Block grants need not remove a single patient from the Medicaid or CHIP rolls. States could even expand enrollment. But block grants would require states to pay the full marginal cost of their programs today, rather than have Congress finance most of it through deficit spending…

His is a plan that looks at the future of the country, takes the present into consideration and makes the tough political decisions that the wimps on both sides of the aisle would rather ignore. This is a man of courage, and he is also extremely good at defending himself against the slings and arrows of the dim Dems. Read all of Cannon here:

Ryan responds to critics.

Ryan has pushed back against the Democrats who are attacking his ideas by basically making this looming fiscal crisis the moral urgency of our time in order to save the country from fiscal Armageddon. He is exactly right. He says we are at a tipping point, and those who have no answers should be ashamed of themselves for trying to score cheap political points while the country hangs in the balance. This is from Jeff Poor of The Daily Caller.

…One of those criticisms came from Democratic Congressional Campaign Committee chairman New York Rep. Steve Israel. On Tuesday, immediately following Ryan’s release, Israel called it a “privatization scheme” and blasted it for addressing subsidies to oil companies.

However, in a speech at the American Enterprise Institute on Tuesday, Ryan fired back, admitting he saw this coming and called such criticisms “distortions and demagogueries.” Ryan specifically called out Israel for his political opportunism.

“Steve Israel is the head of the Democratic campaign committee,” Ryan said. “He’s in charge of their reelection effort, of the political machine, and here’s the deal –is this a political weapon? Of course it is. But you have to say things like that, which are distortions and demagogueries, no two ways about it, in order to score these kinds of political points.”

Ryan refers to the 2008 fiscal collapse and how no one saw it coming and compares it to today and how we can see the crisis ahead.

“Let me ask it this way – what if your congressman and your president knew that was coming?” Ryan said. “Remember, this caused people to use trillions in wealth, millions of jobs were lost – we’re still trying to recover from it. But what if your representative in Congress and your president saw it coming, knew why it was coming, knew what the cause of it was, knew in enough time to prevent it from happening  and knew what he had to do to prevent it from happening, but chose not to do so because he was worried about politics? Because he was worried about the press release that was going to come from the Democratic Congressional Campaign Committee? What would you think of him? I mean think about this – this is wrong.”  Snip —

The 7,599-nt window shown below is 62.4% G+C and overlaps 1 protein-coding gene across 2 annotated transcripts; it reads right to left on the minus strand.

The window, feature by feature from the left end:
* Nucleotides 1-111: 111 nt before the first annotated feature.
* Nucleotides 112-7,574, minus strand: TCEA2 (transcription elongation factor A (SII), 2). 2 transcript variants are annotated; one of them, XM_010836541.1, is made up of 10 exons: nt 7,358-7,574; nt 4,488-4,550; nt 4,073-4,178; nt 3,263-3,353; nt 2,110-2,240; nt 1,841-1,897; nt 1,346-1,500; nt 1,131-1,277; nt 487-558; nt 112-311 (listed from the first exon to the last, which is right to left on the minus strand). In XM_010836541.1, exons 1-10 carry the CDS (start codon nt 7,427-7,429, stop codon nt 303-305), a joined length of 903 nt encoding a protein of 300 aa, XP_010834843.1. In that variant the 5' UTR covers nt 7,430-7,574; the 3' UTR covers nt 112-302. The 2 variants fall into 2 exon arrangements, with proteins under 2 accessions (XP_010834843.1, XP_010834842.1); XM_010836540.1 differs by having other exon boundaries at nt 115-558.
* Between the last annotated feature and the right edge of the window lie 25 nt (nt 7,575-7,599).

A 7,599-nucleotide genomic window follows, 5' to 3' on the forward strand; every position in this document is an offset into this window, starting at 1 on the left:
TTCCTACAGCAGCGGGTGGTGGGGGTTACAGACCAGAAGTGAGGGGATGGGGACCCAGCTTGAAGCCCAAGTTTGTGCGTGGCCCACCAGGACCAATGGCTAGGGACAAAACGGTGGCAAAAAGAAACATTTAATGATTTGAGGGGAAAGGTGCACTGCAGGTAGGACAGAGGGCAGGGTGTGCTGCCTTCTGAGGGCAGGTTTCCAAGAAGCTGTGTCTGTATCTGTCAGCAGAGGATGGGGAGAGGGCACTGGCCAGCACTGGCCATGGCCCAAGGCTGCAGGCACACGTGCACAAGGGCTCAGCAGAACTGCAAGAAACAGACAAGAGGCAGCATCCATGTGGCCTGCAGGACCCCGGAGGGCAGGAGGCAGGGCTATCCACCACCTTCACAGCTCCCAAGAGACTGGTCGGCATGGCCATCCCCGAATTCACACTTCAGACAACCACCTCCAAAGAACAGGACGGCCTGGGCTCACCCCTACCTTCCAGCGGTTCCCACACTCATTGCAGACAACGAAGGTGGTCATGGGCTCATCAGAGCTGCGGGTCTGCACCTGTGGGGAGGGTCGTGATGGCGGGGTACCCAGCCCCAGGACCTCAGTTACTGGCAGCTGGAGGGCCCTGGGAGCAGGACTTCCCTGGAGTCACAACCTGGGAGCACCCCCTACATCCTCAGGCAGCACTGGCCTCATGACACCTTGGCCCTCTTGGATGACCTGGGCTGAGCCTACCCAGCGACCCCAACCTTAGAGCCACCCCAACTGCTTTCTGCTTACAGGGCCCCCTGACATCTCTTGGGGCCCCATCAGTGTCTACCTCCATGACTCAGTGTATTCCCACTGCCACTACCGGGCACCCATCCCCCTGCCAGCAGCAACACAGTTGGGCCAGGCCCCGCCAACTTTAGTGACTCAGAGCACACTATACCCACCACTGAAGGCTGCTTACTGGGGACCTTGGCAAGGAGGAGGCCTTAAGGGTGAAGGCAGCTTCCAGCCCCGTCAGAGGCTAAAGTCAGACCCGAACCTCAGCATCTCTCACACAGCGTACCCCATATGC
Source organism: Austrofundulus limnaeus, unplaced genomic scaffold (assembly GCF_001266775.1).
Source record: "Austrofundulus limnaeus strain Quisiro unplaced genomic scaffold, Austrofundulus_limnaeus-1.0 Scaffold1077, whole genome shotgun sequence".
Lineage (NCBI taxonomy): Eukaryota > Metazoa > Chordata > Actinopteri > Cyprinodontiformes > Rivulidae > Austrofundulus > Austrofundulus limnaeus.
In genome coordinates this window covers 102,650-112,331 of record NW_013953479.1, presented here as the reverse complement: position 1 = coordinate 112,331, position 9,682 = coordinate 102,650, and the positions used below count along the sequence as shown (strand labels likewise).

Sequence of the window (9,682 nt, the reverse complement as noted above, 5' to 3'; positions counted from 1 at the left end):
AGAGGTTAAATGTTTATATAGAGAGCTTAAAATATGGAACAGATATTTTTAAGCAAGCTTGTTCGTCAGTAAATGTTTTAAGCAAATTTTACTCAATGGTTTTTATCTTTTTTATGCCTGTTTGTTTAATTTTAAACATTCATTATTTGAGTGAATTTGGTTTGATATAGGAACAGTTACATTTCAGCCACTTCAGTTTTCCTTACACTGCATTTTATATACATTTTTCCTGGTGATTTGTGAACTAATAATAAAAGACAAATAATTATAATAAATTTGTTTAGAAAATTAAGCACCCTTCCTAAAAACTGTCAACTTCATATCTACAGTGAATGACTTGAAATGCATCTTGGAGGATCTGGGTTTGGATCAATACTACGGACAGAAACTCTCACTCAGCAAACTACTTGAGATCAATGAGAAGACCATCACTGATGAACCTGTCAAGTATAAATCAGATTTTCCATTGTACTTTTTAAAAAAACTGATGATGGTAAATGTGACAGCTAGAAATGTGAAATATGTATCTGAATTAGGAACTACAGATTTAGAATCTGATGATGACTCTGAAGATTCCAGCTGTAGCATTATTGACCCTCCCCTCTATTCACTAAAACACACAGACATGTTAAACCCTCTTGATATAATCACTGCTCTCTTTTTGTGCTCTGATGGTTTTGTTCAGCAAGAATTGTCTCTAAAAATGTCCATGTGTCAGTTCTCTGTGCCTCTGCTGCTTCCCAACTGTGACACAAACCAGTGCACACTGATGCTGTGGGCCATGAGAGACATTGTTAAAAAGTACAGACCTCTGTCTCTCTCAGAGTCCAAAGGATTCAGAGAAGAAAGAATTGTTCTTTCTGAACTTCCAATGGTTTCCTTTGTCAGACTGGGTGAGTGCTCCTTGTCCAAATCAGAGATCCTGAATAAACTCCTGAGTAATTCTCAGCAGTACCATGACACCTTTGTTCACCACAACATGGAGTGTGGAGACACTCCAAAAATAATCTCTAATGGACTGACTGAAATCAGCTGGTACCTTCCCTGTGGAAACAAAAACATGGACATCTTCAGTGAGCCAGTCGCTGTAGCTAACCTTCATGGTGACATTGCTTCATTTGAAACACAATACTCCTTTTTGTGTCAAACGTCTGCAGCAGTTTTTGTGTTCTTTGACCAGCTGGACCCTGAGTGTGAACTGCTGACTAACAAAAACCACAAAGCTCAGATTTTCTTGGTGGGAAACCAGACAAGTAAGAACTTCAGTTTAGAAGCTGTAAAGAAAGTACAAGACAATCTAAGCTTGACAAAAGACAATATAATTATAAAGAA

“This is the most predictable economic crisis we’ve ever had in this country,” he said. “We owe it to our countrymen – the men and women in this country to fix this problem while it’s still fixable,” he said. “And so shame on people who want to demagogue and politicize this…”

Ryan believes the American people are ready for the adult conversation necessary to save the country from bankruptcy. Please go here to read the rest, and you can see a short video of Ryan as well:

Even David Brooks praises Ryan.

David Brooks, the so-called “conservative” writer and Obama lover over at the New York Times actually still has a little bit of conservative in him. He was gaga over Obama and especially loved the crease in his pants. (Weird) But, we must give credit where credit is due. Brooks seems to get the idea that the country is going down the tubes and appreciates Ryan’s tackling of the budget crisis. Now, if we can just get him to see the Tea Party without blinders, he might be worth reading again.

The Ryan budget will put all future arguments in the proper context: The current welfare state is simply unsustainable and anybody who is serious, on left or right, has to have a new vision of the social contract.